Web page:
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Adverse Childhood Experiences (ACEs): Addiction of a Parent

This article is one of a series aimed at exploring the problem of Adverse Childhood Experiences (ACEs) and their harmful effects on the physical, emotional and mental health of our community. Substantial public health research confirms that mistreatment of children results in a variety of problems for them as they grow into adulthood. Although the problems that result from ACEs create ripple effects throughout our communities, research shows that we can build resilience to the trauma caused by ACEs. Resilience trumps ACEs!


CharDonovan_smBy Char Donovan, a licensed chemical dependency counselor who is part of the Focus Unit team at Essentia Health-St. Joseph’s Medical Center. In addition to working with alcoholics/addicts and their families, she provides chemical health counseling to the Crosby-Ironton School District.


Children experience undo stress when living with addicted adults. Because of the crisis-oriented nature of addiction, home life is often chaotic. A parent may leave the home suddenly late at night. Children’s sleep can be disrupted. This often causes them to be inattentive in school. Kids may also be worried and preoccupied about their family life. Since children thrive on consistency and depend on adults for their security; instability in their everyday life leads to feelings of insecurity.

As parents in substance abusing families become preoccupied with drinking or using drugs, they may not be aware of their children’s physical and emotional needs. When high or drunk, parents may be inattentive or passed out at critical times when children need adult supervision.

When parents are absent from the home physically and/or emotionally, children do not feel important or cherished. Children may learn that negative attention is better than no attention at all. One reason young children act out is because they are not getting their needs met. They may be disruptive in school and at home in an effort to get attention.

John Bradshaw talks about the dysfunctional affects shaming and blaming have on children raised in addicted homes. He believes kids internalize blame and feel flawed and defective. Since they idealize parents, if adults act abusively, youngsters think this abuse stems from something they have done wrong. Rather than feeling like they have made a mistake, children feel like they are a mistake. Bradshaw goes on to say that children need parents’ time, attention and direction. He says, “Kids ‘get it’ – that what we give our time to, is what we love. If we don’t have time for our children, they feel worth less than our time.”

Everyone in the family needs to know that addiction is nobody’s fault. It is a disease, but a disease that is often present in families.

Partners of the alcoholic/addict can become overly stressed when they are forced to be the primary financial provider. While juggling responsibilities at work, maintaining a household and meeting financial obligations, co-dependent parents may not see how their children are hurting or vulnerable to neglect or abuse. They may not take the time to give age-appropriate explanations regarding what is going on in the family. Children need to develop a variety of age-appropriate life skills, taught mainly by parents. Mastery of these life skills empowers children to feel good about themselves and their capabilities. Addiction interferes with this learning process.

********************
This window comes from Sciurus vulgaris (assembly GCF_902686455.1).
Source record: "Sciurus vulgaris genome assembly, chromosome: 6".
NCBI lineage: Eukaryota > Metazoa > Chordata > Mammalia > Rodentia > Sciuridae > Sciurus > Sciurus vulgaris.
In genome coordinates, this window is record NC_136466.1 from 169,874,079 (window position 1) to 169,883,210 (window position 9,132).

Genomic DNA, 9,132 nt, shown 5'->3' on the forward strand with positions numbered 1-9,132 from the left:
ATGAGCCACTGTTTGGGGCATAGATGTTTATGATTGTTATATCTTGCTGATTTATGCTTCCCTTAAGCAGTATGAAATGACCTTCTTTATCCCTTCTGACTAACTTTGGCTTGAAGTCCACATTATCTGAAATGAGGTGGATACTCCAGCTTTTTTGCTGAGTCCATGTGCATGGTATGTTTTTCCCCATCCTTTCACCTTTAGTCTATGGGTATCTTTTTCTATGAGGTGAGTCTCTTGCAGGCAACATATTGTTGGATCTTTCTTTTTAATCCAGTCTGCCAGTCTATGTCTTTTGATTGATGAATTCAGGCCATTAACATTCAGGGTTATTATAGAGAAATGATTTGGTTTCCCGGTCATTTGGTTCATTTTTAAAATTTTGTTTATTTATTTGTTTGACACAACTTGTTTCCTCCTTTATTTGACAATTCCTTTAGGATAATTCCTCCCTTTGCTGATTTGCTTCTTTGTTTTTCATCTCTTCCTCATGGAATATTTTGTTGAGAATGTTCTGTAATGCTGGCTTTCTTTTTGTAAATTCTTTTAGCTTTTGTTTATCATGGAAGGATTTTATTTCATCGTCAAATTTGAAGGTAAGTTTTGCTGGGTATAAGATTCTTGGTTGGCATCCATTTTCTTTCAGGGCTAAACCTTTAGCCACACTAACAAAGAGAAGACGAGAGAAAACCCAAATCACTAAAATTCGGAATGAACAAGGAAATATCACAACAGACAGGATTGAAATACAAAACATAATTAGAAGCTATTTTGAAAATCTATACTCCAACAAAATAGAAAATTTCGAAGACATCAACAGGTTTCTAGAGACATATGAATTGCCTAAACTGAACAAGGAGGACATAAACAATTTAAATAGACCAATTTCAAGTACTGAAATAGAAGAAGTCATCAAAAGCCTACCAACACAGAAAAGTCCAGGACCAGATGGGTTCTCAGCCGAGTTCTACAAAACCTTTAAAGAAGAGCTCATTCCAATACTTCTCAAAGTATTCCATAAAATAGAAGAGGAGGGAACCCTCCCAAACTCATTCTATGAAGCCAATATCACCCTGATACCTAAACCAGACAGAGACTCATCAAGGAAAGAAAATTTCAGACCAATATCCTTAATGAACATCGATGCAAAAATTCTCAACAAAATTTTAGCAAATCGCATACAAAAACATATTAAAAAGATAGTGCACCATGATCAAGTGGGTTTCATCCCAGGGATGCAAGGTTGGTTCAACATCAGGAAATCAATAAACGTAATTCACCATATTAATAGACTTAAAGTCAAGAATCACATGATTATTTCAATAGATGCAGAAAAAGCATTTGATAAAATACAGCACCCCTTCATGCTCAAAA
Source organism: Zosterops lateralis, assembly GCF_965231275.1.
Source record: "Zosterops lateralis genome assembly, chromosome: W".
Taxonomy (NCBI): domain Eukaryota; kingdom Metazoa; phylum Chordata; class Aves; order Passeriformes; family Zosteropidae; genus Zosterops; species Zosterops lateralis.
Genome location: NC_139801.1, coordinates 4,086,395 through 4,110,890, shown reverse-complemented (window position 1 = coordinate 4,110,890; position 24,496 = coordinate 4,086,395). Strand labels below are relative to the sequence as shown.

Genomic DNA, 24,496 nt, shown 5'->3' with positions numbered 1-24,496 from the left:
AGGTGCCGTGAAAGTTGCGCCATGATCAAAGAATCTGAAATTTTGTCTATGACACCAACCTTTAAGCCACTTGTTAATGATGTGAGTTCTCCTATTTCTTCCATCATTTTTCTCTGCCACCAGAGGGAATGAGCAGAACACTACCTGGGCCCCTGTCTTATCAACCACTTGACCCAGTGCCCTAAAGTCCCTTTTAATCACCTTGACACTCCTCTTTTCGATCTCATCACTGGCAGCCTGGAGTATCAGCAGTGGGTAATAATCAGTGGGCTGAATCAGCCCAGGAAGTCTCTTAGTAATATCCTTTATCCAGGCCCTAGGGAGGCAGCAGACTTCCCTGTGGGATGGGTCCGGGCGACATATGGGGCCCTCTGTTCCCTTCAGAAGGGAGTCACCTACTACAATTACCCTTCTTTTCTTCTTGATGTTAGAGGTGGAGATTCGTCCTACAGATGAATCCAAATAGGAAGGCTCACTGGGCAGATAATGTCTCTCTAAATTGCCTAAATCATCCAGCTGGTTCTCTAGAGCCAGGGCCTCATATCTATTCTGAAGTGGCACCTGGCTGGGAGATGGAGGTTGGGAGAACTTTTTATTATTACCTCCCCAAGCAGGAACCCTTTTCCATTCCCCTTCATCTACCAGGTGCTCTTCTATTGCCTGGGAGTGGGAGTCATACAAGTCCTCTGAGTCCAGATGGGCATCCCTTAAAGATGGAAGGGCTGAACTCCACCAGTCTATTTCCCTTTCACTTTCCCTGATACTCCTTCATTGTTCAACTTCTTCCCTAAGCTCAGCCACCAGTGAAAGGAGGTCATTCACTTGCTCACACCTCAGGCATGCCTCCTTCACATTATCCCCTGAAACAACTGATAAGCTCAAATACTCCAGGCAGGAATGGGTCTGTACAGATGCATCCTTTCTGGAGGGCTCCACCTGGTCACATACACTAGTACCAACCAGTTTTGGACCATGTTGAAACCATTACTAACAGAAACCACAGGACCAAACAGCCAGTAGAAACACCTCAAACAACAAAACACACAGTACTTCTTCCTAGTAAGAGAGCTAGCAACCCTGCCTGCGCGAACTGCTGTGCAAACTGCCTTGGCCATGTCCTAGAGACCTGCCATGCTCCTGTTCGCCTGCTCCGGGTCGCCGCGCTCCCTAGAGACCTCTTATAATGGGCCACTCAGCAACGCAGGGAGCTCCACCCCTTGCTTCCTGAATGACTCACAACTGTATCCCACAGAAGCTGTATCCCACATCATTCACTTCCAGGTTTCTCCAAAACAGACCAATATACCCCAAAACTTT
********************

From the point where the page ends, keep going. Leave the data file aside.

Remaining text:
In substance abusing families, older children often care for their younger siblings. They may act older, trying to manage the household, or worry about how bills will get paid. Sometimes these perfectionistic super-kids feel like “it is never good enough” and burnout on trying to make things better at home. They might feel helpless and hopeless, yet appear competent to their teachers, parents and friends.

All children who grow up with familial addiction must learn to get their needs met. Through the modeling of healthy adults, they can come to understand the appropriate boundaries that separate childhood competencies from adult problems.


Building Resilience to this ACE

  1. Offer the child opportunities to build healthy, hopeful relationship with adults, ones that promote attachment and trust.
  2. Encourage the child to interact with their peers in settings where there is adult supervision—to share, practice being polite, play with others, encourage, and discover how others have similar needs, interests and experiences. Youth Centers, sports, and student support groups in schools and community are good options.
  3. Give the child a sense of mastery by providing positive teaching experiences where he/she can practice a skill, see self-improvement and finally do well.
  4. Protect the child from avoidable negative experiences, to minimize stressors they do not need to face.
  5. Find resources for the child that will enhance positive aspects of your child’s personality. Encourage healthy eating and exercise. Help children learn, and make sure there is time for fun. Be light-hearted. Actively teach social skills and encourage your child’s positive feelings about him/herself, other children and adults.